VC fund briefs, week of Sept. 29, 2008

Former NEA venture partner Jacimovic raising Continuum fund

Vladimir Jacimovic

, a onetime venture partner at New Enterprise Associates, has scaled back the target for the debut fund of Continuum Capital.

Continuum Capital is a San Francisco-based firm that sources say is seeking $150 million for a strategy that involves investing in growth and buyout deals.

When Continuum Capital was formed last year, Jacimovic and Greg Back (formerly of Warburg Pincus) were planning to raise $500 million. But Back recently left to partner with Jeff Dunn to launch 280 Capital, a Sunnyvale, Calif.-based private equity firm that¹s seeking $250 million for its inaugural fund.

Jacimovic declined to comment. He joined NEA in 2005 and focused on investments in information technology, including software, communications and technology-enabled services.

Continuum Capital seeks to combine elements of buyouts and growth investing for targets with $10 million to $15 million in revenue and is collecting commitments based on that strategy, according to its website. The partnership roster also features Ashley Fienglien (formerly with General Atlantic) and Barton Foster (ex-CEO of Rogue Wave Software).

280 Capital’s website was under construction late last week. —Erin Griffith

Austin Ventures raises $900M

Austin Ventures last week closed its 10th fund with $900 million in capital commitments. The firm raised $525 million for its prior fund, which closed in 2006.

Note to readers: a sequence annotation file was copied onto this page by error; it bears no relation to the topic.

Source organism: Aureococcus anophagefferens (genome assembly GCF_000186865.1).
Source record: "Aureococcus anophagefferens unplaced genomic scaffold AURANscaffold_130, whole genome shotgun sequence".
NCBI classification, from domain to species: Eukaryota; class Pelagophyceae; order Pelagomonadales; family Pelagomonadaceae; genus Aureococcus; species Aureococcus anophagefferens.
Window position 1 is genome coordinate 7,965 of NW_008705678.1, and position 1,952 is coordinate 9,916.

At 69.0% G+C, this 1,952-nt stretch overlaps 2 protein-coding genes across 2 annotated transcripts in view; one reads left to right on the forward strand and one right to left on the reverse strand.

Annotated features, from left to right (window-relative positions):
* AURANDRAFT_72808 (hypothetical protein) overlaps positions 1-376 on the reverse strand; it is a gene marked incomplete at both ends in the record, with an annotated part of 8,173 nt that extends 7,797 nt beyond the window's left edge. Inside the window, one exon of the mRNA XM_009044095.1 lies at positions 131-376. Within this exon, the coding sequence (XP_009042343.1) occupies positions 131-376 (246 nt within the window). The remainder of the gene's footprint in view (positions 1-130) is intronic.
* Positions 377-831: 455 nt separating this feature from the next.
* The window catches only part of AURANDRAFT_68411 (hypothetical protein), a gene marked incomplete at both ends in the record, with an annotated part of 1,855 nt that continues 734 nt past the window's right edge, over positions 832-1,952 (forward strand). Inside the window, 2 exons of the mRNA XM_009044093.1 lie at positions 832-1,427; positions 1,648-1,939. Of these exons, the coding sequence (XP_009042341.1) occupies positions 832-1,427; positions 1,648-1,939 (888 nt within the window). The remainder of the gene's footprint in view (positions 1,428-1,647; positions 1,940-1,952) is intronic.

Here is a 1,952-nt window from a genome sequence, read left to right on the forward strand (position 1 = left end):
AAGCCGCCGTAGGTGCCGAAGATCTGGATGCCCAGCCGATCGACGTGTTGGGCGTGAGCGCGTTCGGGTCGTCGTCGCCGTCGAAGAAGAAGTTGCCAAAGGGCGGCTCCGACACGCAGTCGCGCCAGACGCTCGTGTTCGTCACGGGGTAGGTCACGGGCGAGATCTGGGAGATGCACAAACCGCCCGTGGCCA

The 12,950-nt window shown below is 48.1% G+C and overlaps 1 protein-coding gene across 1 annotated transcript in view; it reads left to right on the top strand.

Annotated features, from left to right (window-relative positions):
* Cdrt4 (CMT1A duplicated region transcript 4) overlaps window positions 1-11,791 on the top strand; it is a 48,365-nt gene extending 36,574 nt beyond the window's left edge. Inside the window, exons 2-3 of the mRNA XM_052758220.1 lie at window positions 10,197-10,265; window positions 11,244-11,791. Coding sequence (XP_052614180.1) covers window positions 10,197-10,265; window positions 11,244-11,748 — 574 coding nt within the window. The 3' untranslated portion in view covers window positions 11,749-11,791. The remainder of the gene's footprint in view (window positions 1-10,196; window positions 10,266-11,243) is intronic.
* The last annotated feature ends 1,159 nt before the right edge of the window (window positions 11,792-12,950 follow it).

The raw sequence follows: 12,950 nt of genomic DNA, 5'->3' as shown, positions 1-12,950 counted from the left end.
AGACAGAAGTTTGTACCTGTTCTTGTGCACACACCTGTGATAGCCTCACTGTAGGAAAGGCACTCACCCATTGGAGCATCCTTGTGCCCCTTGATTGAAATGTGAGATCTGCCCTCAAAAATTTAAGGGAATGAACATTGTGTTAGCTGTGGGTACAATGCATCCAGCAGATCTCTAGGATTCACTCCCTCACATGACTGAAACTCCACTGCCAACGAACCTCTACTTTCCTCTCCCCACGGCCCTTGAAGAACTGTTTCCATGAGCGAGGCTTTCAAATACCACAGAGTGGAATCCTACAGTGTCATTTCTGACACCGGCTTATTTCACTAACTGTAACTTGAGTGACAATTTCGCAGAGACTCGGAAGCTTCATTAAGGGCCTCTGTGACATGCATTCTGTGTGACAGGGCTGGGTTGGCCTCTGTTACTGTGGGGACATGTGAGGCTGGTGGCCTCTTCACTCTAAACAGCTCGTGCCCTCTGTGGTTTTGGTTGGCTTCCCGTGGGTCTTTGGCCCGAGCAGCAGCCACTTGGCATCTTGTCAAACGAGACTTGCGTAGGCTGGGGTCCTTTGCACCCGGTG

The latest vehicle is structured as a single fund, but includes a $300 million “opportunity pool” that will be used to help finance larger growth equity and buyout transactions. This is similar to the overage fund of Battery Ventures, which only charges fees on called capital.

Most of Austin Venture’s deals—out of the $600 million main pool—will continue to be early stage IT deals in and around Texas. Its growth equity footprint coverage is more national.

When asked if the firm would venture into cleantech, Partner Chris Pacitti said: “We decided that we prefer cap efficiency over capital intensity. There’s a lot of interesting opportunities in cleantech, but our view is that it’s grossly overfunded. It also doesn’t necessarily comport to our regional strategy.” —Dan Primack

Mayfield raises $395M

Mayfield Fund has finished raising its eighth venture capital fund, with $395 million in capital commitments. The firm’s seventh fund closed on $375 million in 2005, and includes such portfolio companies as Slide, Fixya, Rubicon Project, Qunar, Consim Info; Tejas Networks and Lattice Power.